The Tale Begins


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Hilary L Turner read Modern History at Oxford, gaining first an MA and later a Doctorate. Subsequently she worked as a free-lance historical researcher, editor and translator for companies in Oxford, London, Athens and the Gulf. Fascination with puzzles from the past is reflected in her publications on historical, cartographical and architectural themes, ranging from medieval town defences, a fifteenth century traveller in the Aegean, Christopher Wren's staircase at Bletchingdon and the allusions in the tapestry maps woven for Ralph Sheldon. Her publications are listed in major bibliographies.

The tapestries called Sheldon have generated strong emotions, but little academic study. The views expressed here are the result of twelve years work in record offices, museum collections and libraries. The conclusions are based on documents not previously consulted, some indeed not previously accessible, and on study of most pieces defined, by others, as Barcheston products. Their numbers have increased since the 1920s and have never before been studied as a group. Many were shown to her by the kindness of private collectors and public institutions world-wide.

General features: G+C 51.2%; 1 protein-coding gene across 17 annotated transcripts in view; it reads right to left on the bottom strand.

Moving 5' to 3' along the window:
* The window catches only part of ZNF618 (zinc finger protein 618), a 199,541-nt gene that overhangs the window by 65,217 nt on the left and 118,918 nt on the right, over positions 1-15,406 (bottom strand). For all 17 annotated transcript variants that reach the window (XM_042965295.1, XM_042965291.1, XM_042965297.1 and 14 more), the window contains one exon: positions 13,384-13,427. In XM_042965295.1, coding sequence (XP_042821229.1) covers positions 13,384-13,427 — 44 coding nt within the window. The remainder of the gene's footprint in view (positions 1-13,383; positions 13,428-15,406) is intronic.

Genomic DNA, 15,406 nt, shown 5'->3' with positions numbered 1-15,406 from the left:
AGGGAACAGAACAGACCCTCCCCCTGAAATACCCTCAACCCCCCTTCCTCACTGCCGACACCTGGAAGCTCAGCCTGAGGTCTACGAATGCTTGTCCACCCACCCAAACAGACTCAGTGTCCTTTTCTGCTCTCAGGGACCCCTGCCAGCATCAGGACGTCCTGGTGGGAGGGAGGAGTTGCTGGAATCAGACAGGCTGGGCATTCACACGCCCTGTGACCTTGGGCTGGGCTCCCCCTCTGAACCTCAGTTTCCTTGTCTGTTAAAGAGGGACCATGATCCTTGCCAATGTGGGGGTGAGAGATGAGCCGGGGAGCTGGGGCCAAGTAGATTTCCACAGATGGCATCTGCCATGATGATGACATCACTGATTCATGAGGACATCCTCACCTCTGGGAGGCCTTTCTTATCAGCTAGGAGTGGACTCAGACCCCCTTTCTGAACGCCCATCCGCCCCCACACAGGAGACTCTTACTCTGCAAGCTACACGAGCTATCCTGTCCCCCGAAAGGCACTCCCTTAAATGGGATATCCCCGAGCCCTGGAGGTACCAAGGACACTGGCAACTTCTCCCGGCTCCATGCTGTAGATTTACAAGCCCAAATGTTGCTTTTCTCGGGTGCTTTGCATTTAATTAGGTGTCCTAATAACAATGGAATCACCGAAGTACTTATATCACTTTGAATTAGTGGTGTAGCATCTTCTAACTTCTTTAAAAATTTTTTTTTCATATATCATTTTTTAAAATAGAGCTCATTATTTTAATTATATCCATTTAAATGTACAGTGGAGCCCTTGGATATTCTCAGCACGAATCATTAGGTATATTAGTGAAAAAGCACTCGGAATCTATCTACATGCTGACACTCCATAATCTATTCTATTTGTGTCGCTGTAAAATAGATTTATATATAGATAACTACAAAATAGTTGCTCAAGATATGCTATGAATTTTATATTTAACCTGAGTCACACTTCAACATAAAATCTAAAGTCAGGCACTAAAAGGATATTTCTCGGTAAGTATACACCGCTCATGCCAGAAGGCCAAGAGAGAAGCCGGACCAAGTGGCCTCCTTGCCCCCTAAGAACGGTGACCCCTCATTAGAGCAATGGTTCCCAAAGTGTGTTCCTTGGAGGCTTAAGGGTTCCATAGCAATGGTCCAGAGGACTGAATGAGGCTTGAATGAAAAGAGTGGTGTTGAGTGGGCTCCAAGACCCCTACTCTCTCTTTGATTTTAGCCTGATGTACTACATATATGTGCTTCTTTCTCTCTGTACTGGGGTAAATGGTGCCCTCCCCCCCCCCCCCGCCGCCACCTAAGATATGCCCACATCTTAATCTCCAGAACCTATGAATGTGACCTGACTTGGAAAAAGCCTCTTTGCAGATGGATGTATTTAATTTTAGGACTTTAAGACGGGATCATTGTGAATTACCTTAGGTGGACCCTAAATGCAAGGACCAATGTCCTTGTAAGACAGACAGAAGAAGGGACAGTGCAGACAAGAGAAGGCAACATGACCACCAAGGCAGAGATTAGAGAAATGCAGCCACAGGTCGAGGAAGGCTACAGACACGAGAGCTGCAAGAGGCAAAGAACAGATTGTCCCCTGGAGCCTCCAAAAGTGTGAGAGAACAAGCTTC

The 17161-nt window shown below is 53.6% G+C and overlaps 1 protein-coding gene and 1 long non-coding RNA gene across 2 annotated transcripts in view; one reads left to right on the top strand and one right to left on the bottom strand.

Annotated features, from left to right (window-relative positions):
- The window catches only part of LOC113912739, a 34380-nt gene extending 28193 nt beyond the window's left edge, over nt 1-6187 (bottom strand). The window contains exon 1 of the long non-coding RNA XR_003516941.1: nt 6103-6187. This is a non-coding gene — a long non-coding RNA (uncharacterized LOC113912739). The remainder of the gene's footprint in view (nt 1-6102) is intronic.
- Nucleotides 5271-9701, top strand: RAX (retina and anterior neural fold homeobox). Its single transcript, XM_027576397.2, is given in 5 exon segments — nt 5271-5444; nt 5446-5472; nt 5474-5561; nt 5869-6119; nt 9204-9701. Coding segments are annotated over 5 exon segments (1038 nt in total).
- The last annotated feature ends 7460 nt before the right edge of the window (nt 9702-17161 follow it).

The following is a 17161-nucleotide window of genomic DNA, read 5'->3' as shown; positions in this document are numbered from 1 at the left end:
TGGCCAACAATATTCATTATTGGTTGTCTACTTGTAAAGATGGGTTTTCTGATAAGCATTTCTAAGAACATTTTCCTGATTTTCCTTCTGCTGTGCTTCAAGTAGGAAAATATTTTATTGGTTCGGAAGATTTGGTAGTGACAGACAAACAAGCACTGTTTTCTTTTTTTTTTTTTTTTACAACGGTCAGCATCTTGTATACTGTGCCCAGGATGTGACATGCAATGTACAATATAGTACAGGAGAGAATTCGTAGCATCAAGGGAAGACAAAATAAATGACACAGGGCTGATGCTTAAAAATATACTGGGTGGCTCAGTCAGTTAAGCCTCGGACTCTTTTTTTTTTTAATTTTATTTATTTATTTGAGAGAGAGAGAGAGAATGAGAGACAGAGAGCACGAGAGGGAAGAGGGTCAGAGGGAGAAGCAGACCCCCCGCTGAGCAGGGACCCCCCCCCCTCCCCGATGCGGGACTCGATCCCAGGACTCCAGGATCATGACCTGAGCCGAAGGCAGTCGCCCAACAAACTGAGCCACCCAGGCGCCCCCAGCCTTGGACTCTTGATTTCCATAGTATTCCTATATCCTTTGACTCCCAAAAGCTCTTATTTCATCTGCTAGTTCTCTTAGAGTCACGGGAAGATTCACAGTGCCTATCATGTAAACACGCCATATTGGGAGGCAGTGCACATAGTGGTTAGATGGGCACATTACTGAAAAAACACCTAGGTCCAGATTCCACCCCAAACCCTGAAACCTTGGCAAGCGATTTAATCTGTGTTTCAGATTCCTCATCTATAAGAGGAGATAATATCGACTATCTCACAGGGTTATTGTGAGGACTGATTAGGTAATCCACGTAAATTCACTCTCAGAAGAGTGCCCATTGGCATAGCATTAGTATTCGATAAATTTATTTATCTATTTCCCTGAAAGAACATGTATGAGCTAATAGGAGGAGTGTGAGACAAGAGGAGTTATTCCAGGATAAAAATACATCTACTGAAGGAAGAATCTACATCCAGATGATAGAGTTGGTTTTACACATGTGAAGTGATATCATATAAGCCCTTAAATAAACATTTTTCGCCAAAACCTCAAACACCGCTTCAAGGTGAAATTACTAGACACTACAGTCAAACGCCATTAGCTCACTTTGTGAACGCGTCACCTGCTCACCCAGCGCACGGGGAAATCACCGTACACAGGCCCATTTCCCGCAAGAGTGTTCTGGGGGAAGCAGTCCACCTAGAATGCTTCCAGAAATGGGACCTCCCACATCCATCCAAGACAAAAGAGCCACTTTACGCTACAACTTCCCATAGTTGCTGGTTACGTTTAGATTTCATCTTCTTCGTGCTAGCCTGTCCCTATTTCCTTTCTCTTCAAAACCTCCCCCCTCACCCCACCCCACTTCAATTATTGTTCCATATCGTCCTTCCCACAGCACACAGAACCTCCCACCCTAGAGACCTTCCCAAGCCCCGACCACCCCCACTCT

She is the first person to look again at the subject after 80 years - and is not the first or only critic of the older views. It is the sheer bulk of new information which has resulted in a fresh interpretation, a situation which the authors of the initial research foresaw and by which they would not have been surprised.

Some of the research presented here in brief has substantially altered the older views, most notably the cataloguing of the tapestries of Sir William Burrell in 2017 by Elizabeth Cleland and Lorraine Karafel.

Part of this research was supported by a substantial grant from the Pasold Fund. It has been published in peer-reviewed academic journals (Read More).


Page revised 13 February 2022


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